What is “Asylum” and Why Has it Been in the News?
Under current immigration law, the U.S. attorney general may, as a matter of discretion, grant asylum to a foreign national who is eligible to apply for asylum and who qualifies as a “refugee.” This is typically accomplished by working with your lawyer to fill out an I-589 form, with appropriate documentation, and submitting it to USCIS or an Immigration Judge.
On November 9, 2018, the President issued a proclamation addressing migration through the Southern border of the United States. The proclamation suspended, “entry of any alien into the United States across the international boundary between the United States and Mexico.” However, “the suspension and limitation on entry pursuant to section 1 of this proclamation shall not apply to any alien who enters the United States at a port of entry and properly presents for inspection, or to any lawful permanent resident of the United States.”
This move dovetails with the administration’s broader efforts at limiting the availability of asylum relief in the United States. “Our asylum system is overwhelmed with too many meritless asylum claims from aliens who place a tremendous burden on our resources, preventing us from being able to expeditiously grant asylum to those who truly deserve it,” Department of Homeland Security Secretary Kirstjen Nielsen and acting Attorney General Matthew Whitaker said in a joint statement, the day before the President’s proclamation took effect.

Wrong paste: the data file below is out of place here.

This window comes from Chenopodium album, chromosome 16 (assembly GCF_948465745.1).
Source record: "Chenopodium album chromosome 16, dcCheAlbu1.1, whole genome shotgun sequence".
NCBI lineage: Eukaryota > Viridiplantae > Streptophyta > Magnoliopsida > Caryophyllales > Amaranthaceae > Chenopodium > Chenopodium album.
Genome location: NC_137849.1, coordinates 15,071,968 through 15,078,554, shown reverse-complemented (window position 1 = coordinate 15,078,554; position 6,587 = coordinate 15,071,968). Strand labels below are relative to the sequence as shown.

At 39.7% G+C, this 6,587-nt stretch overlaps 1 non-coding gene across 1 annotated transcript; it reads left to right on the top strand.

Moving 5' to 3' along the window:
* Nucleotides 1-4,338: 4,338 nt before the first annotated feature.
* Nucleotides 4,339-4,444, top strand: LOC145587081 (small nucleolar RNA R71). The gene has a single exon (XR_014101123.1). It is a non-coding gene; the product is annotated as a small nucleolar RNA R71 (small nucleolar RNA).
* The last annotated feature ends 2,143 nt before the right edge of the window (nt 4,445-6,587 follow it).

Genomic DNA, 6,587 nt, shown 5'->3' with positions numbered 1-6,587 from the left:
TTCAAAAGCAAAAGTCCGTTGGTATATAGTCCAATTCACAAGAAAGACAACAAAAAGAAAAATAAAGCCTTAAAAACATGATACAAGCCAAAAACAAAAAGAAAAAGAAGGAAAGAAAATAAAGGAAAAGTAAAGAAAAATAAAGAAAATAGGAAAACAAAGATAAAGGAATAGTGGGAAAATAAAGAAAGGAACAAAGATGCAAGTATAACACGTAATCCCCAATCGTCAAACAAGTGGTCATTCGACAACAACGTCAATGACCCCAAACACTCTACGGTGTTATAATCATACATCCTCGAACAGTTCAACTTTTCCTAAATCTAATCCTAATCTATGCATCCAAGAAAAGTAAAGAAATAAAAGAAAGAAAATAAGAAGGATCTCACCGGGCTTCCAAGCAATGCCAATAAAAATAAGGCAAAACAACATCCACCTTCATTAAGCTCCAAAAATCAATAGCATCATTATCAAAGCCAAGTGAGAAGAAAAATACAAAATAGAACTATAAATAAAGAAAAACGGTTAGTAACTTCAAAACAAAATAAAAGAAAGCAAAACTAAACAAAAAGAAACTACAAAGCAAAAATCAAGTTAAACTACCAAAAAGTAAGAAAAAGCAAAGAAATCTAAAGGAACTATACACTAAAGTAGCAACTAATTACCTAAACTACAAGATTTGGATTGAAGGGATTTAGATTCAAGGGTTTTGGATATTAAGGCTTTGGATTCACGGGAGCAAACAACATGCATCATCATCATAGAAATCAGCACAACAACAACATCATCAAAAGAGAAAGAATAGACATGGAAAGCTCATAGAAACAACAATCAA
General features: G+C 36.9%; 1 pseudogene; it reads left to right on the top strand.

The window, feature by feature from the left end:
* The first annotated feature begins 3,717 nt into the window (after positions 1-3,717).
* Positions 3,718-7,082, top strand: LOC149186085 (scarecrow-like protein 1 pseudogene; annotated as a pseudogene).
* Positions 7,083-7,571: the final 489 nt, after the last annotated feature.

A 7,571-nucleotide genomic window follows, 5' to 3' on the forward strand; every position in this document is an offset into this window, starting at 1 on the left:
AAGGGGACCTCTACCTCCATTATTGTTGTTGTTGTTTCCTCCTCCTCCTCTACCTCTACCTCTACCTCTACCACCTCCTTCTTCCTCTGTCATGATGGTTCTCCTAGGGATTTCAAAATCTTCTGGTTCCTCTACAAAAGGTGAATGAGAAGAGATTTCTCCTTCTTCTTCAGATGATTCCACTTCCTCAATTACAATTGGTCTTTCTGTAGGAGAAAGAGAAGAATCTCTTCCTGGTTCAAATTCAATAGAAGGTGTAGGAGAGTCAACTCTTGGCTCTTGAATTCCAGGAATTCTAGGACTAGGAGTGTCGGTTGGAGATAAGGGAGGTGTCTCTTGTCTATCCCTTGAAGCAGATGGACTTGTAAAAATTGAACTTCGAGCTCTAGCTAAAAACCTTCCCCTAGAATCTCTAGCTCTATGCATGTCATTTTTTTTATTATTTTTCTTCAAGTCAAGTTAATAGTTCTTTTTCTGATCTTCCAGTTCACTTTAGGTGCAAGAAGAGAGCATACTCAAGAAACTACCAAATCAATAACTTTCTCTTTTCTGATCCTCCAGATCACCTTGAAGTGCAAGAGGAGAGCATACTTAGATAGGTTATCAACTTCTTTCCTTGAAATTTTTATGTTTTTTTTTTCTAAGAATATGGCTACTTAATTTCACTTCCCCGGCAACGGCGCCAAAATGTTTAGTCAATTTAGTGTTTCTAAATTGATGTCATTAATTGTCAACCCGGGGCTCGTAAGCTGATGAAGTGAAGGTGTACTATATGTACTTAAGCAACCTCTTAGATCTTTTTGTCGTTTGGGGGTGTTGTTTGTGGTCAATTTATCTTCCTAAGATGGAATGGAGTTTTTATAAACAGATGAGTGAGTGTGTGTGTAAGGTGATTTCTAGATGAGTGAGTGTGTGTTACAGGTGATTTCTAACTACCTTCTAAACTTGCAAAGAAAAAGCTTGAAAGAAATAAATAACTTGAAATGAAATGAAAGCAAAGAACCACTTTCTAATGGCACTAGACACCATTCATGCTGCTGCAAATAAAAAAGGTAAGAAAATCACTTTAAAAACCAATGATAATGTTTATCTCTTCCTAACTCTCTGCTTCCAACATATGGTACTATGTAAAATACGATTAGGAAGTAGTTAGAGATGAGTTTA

Challenges for Future Asylum Seekers
This means asylum requests will be even more difficult to obtain than they are now. It is important to work with a seasoned immigration attorney who can analyze your case and suggest the best route forward. A consultation may reveal additional, stronger arguments for your ability to gain lawful status in the United States. If you have questions about asylum applications, or other immigration issues, contact the professional immigration attorneys at Godoy Law Office to arrange for a consultation today.